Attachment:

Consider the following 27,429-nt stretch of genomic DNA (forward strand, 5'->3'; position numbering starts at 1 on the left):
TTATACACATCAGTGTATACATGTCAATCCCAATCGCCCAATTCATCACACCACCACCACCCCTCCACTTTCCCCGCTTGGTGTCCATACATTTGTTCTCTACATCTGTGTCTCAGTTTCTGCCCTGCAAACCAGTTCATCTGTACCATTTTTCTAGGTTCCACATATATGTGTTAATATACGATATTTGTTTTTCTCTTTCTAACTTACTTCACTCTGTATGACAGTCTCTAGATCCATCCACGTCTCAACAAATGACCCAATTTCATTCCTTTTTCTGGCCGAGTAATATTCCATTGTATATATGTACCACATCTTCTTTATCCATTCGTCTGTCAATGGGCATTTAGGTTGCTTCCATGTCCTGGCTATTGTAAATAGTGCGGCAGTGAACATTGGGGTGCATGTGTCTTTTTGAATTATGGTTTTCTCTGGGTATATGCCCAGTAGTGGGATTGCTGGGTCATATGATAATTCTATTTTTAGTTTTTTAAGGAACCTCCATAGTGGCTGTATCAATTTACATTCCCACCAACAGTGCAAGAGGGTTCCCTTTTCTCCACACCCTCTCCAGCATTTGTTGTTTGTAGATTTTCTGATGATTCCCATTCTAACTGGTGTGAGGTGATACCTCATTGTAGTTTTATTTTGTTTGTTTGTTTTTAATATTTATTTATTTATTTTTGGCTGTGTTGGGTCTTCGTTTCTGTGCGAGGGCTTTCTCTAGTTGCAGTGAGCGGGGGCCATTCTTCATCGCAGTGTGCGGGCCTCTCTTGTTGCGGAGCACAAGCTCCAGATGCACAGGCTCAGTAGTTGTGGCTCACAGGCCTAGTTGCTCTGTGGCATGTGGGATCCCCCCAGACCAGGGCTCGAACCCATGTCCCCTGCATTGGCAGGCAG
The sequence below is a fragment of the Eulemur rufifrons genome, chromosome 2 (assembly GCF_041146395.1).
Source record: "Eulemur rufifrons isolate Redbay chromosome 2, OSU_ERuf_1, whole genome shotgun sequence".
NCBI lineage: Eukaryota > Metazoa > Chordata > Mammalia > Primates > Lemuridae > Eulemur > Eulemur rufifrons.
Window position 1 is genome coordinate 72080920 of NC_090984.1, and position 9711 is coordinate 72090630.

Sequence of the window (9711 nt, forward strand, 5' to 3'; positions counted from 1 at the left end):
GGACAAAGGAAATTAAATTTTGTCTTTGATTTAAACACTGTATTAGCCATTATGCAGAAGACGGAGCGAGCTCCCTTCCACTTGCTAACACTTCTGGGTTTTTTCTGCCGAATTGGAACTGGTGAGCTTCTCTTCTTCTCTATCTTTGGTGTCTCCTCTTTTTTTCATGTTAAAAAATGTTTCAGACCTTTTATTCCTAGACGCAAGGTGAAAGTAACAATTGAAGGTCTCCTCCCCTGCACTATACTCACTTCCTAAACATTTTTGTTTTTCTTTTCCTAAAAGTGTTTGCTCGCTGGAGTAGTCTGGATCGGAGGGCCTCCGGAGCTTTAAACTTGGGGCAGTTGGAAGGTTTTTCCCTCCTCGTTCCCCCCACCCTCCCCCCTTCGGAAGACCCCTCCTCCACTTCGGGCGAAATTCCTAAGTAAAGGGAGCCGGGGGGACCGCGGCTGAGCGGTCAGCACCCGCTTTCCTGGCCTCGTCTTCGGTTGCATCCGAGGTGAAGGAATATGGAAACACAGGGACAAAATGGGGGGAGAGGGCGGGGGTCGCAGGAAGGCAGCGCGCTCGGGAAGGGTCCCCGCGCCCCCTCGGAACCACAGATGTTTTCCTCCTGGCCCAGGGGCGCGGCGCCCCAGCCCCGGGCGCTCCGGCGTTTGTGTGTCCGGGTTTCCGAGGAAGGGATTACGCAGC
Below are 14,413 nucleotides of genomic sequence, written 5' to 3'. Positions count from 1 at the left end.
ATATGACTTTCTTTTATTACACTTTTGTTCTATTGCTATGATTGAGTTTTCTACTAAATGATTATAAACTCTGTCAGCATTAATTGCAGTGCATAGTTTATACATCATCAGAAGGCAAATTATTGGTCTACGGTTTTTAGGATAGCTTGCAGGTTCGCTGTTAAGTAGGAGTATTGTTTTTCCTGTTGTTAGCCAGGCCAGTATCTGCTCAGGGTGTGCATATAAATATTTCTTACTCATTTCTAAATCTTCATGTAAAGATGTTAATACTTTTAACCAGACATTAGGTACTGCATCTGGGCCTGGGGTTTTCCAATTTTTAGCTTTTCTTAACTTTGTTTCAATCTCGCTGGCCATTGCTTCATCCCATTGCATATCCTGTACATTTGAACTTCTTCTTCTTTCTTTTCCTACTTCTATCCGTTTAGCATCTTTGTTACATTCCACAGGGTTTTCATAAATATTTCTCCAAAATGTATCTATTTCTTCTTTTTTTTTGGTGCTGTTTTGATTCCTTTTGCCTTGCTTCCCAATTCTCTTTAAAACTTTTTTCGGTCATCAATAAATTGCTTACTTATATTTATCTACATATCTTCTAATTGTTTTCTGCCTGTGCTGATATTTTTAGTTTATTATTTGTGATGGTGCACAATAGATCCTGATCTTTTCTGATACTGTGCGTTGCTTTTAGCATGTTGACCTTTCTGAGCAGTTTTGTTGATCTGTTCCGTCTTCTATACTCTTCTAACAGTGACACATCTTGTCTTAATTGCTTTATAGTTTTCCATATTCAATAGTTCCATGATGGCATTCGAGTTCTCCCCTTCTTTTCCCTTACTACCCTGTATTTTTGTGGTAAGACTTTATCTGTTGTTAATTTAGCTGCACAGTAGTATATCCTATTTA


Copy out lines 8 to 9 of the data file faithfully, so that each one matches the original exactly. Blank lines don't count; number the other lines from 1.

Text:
GGACAAAGGAAATTAAATTTTGTCTTTGATTTAAACACTGTATTAGCCATTATGCAGAAGACGGAGCGAGCTCCCTTCCACTTGCTAACACTTCTGGGTTTTTTCTGCCGAATTGGAACTGGTGAGCTTCTCTTCTTCTCTATCTTTGGTGTCTCCTCTTTTTTTCATGTTAAAAAATGTTTCAGACCTTTTATTCCTAGACGCAAGGTGAAAGTAACAATTGAAGGTCTCCTCCCCTGCACTATACTCACTTCCTAAACATTTTTGTTTTTCTTTTCCTAAAAGTGTTTGCTCGCTGGAGTAGTCTGGATCGGAGGGCCTCCGGAGCTTTAAACTTGGGGCAGTTGGAAGGTTTTTCCCTCCTCGTTCCCCCCACCCTCCCCCCTTCGGAAGACCCCTCCTCCACTTCGGGCGAAATTCCTAAGTAAAGGGAGCCGGGGGGACCGCGGCTGAGCGGTCAGCACCCGCTTTCCTGGCCTCGTCTTCGGTTGCATCCGAGGTGAAGGAATATGGAAACACAGGGACAAAATGGGGGGAGAGGGCGGGGGTCGCAGGAAGGCAGCGCGCTCGGGAAGGGTCCCCGCGCCCCCTCGGAACCACAGATGTTTTCCTCCTGGCCCAGGGGCGCGGCGCCCCAGCCCCGGGCGCTCCGGCGTTTGTGTGTCCGGGTTTCCGAGGAAGGGATTACGCAGC
Below are 14,413 nucleotides of genomic sequence, written 5' to 3'. Positions count from 1 at the left end.